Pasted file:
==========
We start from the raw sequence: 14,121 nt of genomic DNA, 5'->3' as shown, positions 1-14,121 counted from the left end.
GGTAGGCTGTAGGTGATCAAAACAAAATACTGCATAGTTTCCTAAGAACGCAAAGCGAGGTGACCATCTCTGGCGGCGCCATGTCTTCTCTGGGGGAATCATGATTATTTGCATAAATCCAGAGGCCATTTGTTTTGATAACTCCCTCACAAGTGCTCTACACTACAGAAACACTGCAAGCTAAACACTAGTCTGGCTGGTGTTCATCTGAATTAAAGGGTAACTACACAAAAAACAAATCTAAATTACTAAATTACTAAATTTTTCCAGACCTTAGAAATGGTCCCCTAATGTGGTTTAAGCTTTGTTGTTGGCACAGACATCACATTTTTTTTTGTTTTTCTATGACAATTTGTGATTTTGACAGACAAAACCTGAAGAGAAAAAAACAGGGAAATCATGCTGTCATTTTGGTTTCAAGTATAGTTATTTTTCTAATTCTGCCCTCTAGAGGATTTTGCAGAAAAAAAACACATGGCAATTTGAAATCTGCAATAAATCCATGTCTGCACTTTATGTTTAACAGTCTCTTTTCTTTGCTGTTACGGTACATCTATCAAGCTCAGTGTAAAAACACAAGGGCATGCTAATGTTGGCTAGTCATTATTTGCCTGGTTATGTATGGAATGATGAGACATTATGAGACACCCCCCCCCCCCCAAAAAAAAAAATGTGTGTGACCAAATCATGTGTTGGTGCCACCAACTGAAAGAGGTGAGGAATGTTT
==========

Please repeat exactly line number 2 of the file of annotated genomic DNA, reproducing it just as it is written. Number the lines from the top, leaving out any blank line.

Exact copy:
GGTAGGCTGTAGGTGATCAAAACAAAATACTGCATAGTTTCCTAAGAACGCAAAGCGAGGTGACCATCTCTGGCGGCGCCATGTCTTCTCTGGGGGAATCATGATTATTTGCATAAATCCAGAGGCCATTTGTTTTGATAACTCCCTCACAAGTGCTCTACACTACAGAAACACTGCAAGCTAAACACTAGTCTGGCTGGTGTTCATCTGAATTAAAGGGTAACTACACAAAAAACAAATCTAAATTACTAAATTACTAAATTTTTCCAGACCTTAGAAATGGTCCCCTAATGTGGTTTAAGCTTTGTTGTTGGCACAGACATCACATTTTTTTTTGTTTTTCTATGACAATTTGTGATTTTGACAGACAAAACCTGAAGAGAAAAAAACAGGGAAATCATGCTGTCATTTTGGTTTCAAGTATAGTTATTTTTCTAATTCTGCCCTCTAGAGGATTTTGCAGAAAAAAAACACATGGCAATTTGAAATCTGCAATAAATCCATGTCTGCACTTTATGTTTAACAGTCTCTTTTCTTTGCTGTTACGGTACATCTATCAAGCTCAGTGTAAAAACACAAGGGCATGCTAATGTTGGCTAGTCATTATTTGCCTGGTTATGTATGGAATGATGAGACATTATGAGACACCCCCCCCCCCCCAAAAAAAAAAATGTGTGTGACCAAATCATGTGTTGGTGCCACCAACTGAAAGAGGTGAGGAATGTTT